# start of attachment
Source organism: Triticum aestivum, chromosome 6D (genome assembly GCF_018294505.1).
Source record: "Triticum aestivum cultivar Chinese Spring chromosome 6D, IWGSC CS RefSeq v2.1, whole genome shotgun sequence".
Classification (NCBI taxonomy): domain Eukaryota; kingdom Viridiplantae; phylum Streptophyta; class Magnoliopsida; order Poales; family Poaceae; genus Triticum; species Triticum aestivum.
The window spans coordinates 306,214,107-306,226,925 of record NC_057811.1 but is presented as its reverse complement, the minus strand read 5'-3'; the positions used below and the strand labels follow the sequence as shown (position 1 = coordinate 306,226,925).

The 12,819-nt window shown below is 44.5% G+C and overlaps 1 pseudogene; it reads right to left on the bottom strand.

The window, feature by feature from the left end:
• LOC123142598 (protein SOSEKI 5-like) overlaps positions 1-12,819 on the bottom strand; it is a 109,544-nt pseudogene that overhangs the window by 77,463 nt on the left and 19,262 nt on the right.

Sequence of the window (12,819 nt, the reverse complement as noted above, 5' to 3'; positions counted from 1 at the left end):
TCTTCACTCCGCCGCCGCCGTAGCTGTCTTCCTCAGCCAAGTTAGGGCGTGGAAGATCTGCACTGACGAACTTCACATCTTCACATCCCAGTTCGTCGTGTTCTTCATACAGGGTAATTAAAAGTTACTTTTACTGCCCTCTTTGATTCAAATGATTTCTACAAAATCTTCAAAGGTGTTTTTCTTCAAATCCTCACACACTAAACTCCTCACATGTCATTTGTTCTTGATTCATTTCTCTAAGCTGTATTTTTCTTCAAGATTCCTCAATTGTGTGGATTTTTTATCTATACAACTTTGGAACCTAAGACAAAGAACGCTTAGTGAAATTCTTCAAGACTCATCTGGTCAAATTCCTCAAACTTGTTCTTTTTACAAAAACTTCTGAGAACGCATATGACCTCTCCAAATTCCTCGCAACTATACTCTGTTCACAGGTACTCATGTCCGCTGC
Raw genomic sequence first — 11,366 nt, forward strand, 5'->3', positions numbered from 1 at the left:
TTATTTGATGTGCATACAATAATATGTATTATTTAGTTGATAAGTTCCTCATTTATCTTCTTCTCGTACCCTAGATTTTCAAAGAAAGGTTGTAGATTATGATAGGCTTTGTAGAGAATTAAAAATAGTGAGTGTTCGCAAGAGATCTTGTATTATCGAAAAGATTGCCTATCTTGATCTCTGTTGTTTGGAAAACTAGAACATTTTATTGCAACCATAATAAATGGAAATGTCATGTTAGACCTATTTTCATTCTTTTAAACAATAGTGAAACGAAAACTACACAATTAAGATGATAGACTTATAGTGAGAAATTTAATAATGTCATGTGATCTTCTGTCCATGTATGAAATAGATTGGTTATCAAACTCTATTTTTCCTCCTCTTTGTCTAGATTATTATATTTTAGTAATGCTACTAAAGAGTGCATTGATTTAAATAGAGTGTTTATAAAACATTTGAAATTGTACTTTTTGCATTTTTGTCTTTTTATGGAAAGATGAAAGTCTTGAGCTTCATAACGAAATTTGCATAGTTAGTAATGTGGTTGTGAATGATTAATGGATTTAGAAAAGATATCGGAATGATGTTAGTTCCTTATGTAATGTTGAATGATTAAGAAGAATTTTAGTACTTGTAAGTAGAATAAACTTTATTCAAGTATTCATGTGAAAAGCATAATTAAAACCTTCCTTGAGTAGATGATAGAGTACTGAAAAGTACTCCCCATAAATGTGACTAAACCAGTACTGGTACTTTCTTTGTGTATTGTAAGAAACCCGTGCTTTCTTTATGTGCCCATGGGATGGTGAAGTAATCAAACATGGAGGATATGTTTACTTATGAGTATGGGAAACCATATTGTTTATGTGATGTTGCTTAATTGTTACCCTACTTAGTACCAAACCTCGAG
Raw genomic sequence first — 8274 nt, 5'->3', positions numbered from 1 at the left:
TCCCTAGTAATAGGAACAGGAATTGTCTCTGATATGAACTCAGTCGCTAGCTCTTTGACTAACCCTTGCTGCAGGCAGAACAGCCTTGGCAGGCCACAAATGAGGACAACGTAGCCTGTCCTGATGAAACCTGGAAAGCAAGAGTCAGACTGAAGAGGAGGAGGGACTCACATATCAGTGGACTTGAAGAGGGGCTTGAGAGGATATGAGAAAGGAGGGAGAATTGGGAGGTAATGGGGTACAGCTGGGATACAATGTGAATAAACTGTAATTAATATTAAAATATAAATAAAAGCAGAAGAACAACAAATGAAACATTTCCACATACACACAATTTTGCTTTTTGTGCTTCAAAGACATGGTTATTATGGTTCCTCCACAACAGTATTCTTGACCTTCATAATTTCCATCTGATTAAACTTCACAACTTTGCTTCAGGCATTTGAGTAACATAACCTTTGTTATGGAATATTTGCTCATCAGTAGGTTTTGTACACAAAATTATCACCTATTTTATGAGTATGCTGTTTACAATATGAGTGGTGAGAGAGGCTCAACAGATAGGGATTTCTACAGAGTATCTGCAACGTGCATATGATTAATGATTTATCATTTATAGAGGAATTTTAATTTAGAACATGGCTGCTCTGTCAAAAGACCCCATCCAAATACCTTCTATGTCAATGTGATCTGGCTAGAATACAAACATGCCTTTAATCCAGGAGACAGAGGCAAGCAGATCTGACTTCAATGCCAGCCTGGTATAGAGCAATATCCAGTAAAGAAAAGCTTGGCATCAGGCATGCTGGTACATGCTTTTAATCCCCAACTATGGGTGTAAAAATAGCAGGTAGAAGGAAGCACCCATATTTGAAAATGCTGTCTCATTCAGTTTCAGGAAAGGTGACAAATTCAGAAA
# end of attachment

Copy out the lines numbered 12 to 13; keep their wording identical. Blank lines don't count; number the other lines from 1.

Raw genomic sequence first — 8274 nt, 5'->3', positions numbered from 1 at the left:
TCCCTAGTAATAGGAACAGGAATTGTCTCTGATATGAACTCAGTCGCTAGCTCTTTGACTAACCCTTGCTGCAGGCAGAACAGCCTTGGCAGGCCACAAATGAGGACAACGTAGCCTGTCCTGATGAAACCTGGAAAGCAAGAGTCAGACTGAAGAGGAGGAGGGACTCACATATCAGTGGACTTGAAGAGGGGCTTGAGAGGATATGAGAAAGGAGGGAGAATTGGGAGGTAATGGGGTACAGCTGGGATACAATGTGAATAAACTGTAATTAATATTAAAATATAAATAAAAGCAGAAGAACAACAAATGAAACATTTCCACATACACACAATTTTGCTTTTTGTGCTTCAAAGACATGGTTATTATGGTTCCTCCACAACAGTATTCTTGACCTTCATAATTTCCATCTGATTAAACTTCACAACTTTGCTTCAGGCATTTGAGTAACATAACCTTTGTTATGGAATATTTGCTCATCAGTAGGTTTTGTACACAAAATTATCACCTATTTTATGAGTATGCTGTTTACAATATGAGTGGTGAGAGAGGCTCAACAGATAGGGATTTCTACAGAGTATCTGCAACGTGCATATGATTAATGATTTATCATTTATAGAGGAATTTTAATTTAGAACATGGCTGCTCTGTCAAAAGACCCCATCCAAATACCTTCTATGTCAATGTGATCTGGCTAGAATACAAACATGCCTTTAATCCAGGAGACAGAGGCAAGCAGATCTGACTTCAATGCCAGCCTGGTATAGAGCAATATCCAGTAAAGAAAAGCTTGGCATCAGGCATGCTGGTACATGCTTTTAATCCCCAACTATGGGTGTAAAAATAGCAGGTAGAAGGAAGCACCCATATTTGAAAATGCTGTCTCATTCAGTTTCAGGAAAGGTGACAAATTCAGAAA